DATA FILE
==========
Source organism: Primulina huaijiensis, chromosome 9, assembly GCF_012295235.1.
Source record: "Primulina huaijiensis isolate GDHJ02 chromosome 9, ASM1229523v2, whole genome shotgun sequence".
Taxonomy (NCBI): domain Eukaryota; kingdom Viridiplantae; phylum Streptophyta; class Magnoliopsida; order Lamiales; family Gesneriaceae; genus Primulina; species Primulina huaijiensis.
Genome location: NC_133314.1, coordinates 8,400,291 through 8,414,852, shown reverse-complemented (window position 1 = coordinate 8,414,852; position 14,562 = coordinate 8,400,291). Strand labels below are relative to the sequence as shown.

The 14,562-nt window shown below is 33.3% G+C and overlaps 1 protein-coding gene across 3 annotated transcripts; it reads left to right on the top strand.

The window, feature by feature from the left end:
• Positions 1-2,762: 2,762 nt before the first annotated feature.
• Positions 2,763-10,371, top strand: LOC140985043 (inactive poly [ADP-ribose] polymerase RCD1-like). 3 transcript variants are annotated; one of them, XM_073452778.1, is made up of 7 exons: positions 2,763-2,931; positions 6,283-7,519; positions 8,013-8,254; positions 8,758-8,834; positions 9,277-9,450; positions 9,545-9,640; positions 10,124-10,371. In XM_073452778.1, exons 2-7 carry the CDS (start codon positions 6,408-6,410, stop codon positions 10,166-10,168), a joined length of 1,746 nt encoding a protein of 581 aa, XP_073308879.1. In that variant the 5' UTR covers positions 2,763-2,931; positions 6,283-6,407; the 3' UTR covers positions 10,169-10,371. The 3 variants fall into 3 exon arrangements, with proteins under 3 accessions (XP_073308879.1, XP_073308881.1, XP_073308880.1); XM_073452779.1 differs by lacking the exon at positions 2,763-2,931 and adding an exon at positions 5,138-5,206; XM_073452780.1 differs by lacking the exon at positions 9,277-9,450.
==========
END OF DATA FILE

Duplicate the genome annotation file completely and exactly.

Source organism: Primulina huaijiensis, chromosome 9, assembly GCF_012295235.1.
Source record: "Primulina huaijiensis isolate GDHJ02 chromosome 9, ASM1229523v2, whole genome shotgun sequence".
Taxonomy (NCBI): domain Eukaryota; kingdom Viridiplantae; phylum Streptophyta; class Magnoliopsida; order Lamiales; family Gesneriaceae; genus Primulina; species Primulina huaijiensis.
Genome location: NC_133314.1, coordinates 8,400,291 through 8,414,852, shown reverse-complemented (window position 1 = coordinate 8,414,852; position 14,562 = coordinate 8,400,291). Strand labels below are relative to the sequence as shown.

The 14,562-nt window shown below is 33.3% G+C and overlaps 1 protein-coding gene across 3 annotated transcripts; it reads left to right on the top strand.

The window, feature by feature from the left end:
• Positions 1-2,762: 2,762 nt before the first annotated feature.
• Positions 2,763-10,371, top strand: LOC140985043 (inactive poly [ADP-ribose] polymerase RCD1-like). 3 transcript variants are annotated; one of them, XM_073452778.1, is made up of 7 exons: positions 2,763-2,931; positions 6,283-7,519; positions 8,013-8,254; positions 8,758-8,834; positions 9,277-9,450; positions 9,545-9,640; positions 10,124-10,371. In XM_073452778.1, exons 2-7 carry the CDS (start codon positions 6,408-6,410, stop codon positions 10,166-10,168), a joined length of 1,746 nt encoding a protein of 581 aa, XP_073308879.1. In that variant the 5' UTR covers positions 2,763-2,931; positions 6,283-6,407; the 3' UTR covers positions 10,169-10,371. The 3 variants fall into 3 exon arrangements, with proteins under 3 accessions (XP_073308879.1, XP_073308881.1, XP_073308880.1); XM_073452779.1 differs by lacking the exon at positions 2,763-2,931 and adding an exon at positions 5,138-5,206; XM_073452780.1 differs by lacking the exon at positions 9,277-9,450.